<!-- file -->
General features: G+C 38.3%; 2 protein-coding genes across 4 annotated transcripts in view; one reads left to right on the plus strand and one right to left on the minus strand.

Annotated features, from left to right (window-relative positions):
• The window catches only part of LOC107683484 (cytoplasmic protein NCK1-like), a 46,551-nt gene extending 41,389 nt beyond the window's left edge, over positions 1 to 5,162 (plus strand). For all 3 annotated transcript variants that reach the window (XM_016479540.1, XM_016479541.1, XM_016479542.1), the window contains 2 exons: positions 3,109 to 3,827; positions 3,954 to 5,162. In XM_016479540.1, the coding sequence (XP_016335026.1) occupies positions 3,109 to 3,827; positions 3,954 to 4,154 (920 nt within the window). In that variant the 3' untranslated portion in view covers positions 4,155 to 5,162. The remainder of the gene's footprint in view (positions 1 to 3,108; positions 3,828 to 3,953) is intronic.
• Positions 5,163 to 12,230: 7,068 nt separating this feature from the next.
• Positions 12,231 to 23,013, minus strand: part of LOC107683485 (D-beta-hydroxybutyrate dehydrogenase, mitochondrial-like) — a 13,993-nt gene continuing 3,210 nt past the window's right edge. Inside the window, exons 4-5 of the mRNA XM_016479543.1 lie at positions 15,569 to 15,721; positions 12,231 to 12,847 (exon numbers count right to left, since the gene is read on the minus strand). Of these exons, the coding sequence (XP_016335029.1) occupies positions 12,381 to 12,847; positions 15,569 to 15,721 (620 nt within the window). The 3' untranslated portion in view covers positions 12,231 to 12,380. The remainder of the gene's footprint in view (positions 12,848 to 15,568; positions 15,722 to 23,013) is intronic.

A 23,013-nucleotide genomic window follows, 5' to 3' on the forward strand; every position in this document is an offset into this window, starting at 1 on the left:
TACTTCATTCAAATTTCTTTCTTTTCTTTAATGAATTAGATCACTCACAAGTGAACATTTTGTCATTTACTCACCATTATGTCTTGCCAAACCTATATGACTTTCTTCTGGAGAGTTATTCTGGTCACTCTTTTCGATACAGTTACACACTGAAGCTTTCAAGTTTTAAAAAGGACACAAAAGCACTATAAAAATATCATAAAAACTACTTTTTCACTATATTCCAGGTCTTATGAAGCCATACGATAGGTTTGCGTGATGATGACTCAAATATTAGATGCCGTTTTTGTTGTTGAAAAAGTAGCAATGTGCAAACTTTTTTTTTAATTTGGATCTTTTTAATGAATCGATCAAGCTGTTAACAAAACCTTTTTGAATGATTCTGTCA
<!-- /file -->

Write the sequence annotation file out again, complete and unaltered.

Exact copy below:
General features: G+C 38.3%; 2 protein-coding genes across 4 annotated transcripts in view; one reads left to right on the plus strand and one right to left on the minus strand.

Annotated features, from left to right (window-relative positions):
• The window catches only part of LOC107683484 (cytoplasmic protein NCK1-like), a 46,551-nt gene extending 41,389 nt beyond the window's left edge, over positions 1 to 5,162 (plus strand). For all 3 annotated transcript variants that reach the window (XM_016479540.1, XM_016479541.1, XM_016479542.1), the window contains 2 exons: positions 3,109 to 3,827; positions 3,954 to 5,162. In XM_016479540.1, the coding sequence (XP_016335026.1) occupies positions 3,109 to 3,827; positions 3,954 to 4,154 (920 nt within the window). In that variant the 3' untranslated portion in view covers positions 4,155 to 5,162. The remainder of the gene's footprint in view (positions 1 to 3,108; positions 3,828 to 3,953) is intronic.
• Positions 5,163 to 12,230: 7,068 nt separating this feature from the next.
• Positions 12,231 to 23,013, minus strand: part of LOC107683485 (D-beta-hydroxybutyrate dehydrogenase, mitochondrial-like) — a 13,993-nt gene continuing 3,210 nt past the window's right edge. Inside the window, exons 4-5 of the mRNA XM_016479543.1 lie at positions 15,569 to 15,721; positions 12,231 to 12,847 (exon numbers count right to left, since the gene is read on the minus strand). Of these exons, the coding sequence (XP_016335029.1) occupies positions 12,381 to 12,847; positions 15,569 to 15,721 (620 nt within the window). The 3' untranslated portion in view covers positions 12,231 to 12,380. The remainder of the gene's footprint in view (positions 12,848 to 15,568; positions 15,722 to 23,013) is intronic.

A 23,013-nucleotide genomic window follows, 5' to 3' on the forward strand; every position in this document is an offset into this window, starting at 1 on the left:
TACTTCATTCAAATTTCTTTCTTTTCTTTAATGAATTAGATCACTCACAAGTGAACATTTTGTCATTTACTCACCATTATGTCTTGCCAAACCTATATGACTTTCTTCTGGAGAGTTATTCTGGTCACTCTTTTCGATACAGTTACACACTGAAGCTTTCAAGTTTTAAAAAGGACACAAAAGCACTATAAAAATATCATAAAAACTACTTTTTCACTATATTCCAGGTCTTATGAAGCCATACGATAGGTTTGCGTGATGATGACTCAAATATTAGATGCCGTTTTTGTTGTTGAAAAAGTAGCAATGTGCAAACTTTTTTTTTAATTTGGATCTTTTTAATGAATCGATCAAGCTGTTAACAAAACCTTTTTGAATGATTCTGTCA